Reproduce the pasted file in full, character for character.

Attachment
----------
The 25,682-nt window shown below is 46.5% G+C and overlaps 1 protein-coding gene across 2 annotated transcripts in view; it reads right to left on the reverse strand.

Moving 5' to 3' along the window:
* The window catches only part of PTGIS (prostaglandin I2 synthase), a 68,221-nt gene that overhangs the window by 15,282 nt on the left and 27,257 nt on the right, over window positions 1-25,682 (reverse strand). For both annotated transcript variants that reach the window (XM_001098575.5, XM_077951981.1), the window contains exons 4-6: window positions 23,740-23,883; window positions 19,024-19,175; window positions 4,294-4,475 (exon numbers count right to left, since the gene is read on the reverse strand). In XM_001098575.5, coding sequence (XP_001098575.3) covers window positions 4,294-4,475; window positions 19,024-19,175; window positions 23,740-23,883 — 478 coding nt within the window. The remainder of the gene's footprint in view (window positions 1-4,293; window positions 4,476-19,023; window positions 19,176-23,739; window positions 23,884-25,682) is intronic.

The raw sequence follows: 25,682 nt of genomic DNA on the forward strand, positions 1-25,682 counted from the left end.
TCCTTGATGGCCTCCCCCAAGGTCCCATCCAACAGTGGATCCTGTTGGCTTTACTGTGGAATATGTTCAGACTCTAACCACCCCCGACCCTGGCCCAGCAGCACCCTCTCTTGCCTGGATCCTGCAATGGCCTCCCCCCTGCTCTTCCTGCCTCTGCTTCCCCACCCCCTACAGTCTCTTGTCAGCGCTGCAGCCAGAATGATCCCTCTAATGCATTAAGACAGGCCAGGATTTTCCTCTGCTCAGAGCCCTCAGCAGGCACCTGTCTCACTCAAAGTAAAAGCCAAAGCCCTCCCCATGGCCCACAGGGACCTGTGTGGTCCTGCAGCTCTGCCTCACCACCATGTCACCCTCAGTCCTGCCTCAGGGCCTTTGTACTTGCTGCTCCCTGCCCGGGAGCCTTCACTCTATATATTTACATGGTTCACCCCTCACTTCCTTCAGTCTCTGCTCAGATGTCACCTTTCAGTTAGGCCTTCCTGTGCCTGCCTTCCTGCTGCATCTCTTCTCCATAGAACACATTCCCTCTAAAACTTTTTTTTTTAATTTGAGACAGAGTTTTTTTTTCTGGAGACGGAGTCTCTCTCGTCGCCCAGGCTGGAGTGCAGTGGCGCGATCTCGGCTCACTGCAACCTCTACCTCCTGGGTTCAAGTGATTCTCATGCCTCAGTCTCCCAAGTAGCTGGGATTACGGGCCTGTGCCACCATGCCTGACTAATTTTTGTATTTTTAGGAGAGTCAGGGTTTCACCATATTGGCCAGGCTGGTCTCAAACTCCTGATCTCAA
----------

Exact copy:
The 25,682-nt window shown below is 46.5% G+C and overlaps 1 protein-coding gene across 2 annotated transcripts in view; it reads right to left on the reverse strand.

Moving 5' to 3' along the window:
* The window catches only part of PTGIS (prostaglandin I2 synthase), a 68,221-nt gene that overhangs the window by 15,282 nt on the left and 27,257 nt on the right, over window positions 1-25,682 (reverse strand). For both annotated transcript variants that reach the window (XM_001098575.5, XM_077951981.1), the window contains exons 4-6: window positions 23,740-23,883; window positions 19,024-19,175; window positions 4,294-4,475 (exon numbers count right to left, since the gene is read on the reverse strand). In XM_001098575.5, coding sequence (XP_001098575.3) covers window positions 4,294-4,475; window positions 19,024-19,175; window positions 23,740-23,883 — 478 coding nt within the window. The remainder of the gene's footprint in view (window positions 1-4,293; window positions 4,476-19,023; window positions 19,176-23,739; window positions 23,884-25,682) is intronic.

The raw sequence follows: 25,682 nt of genomic DNA on the forward strand, positions 1-25,682 counted from the left end.
TCCTTGATGGCCTCCCCCAAGGTCCCATCCAACAGTGGATCCTGTTGGCTTTACTGTGGAATATGTTCAGACTCTAACCACCCCCGACCCTGGCCCAGCAGCACCCTCTCTTGCCTGGATCCTGCAATGGCCTCCCCCCTGCTCTTCCTGCCTCTGCTTCCCCACCCCCTACAGTCTCTTGTCAGCGCTGCAGCCAGAATGATCCCTCTAATGCATTAAGACAGGCCAGGATTTTCCTCTGCTCAGAGCCCTCAGCAGGCACCTGTCTCACTCAAAGTAAAAGCCAAAGCCCTCCCCATGGCCCACAGGGACCTGTGTGGTCCTGCAGCTCTGCCTCACCACCATGTCACCCTCAGTCCTGCCTCAGGGCCTTTGTACTTGCTGCTCCCTGCCCGGGAGCCTTCACTCTATATATTTACATGGTTCACCCCTCACTTCCTTCAGTCTCTGCTCAGATGTCACCTTTCAGTTAGGCCTTCCTGTGCCTGCCTTCCTGCTGCATCTCTTCTCCATAGAACACATTCCCTCTAAAACTTTTTTTTTTAATTTGAGACAGAGTTTTTTTTTCTGGAGACGGAGTCTCTCTCGTCGCCCAGGCTGGAGTGCAGTGGCGCGATCTCGGCTCACTGCAACCTCTACCTCCTGGGTTCAAGTGATTCTCATGCCTCAGTCTCCCAAGTAGCTGGGATTACGGGCCTGTGCCACCATGCCTGACTAATTTTTGTATTTTTAGGAGAGTCAGGGTTTCACCATATTGGCCAGGCTGGTCTCAAACTCCTGATCTCAA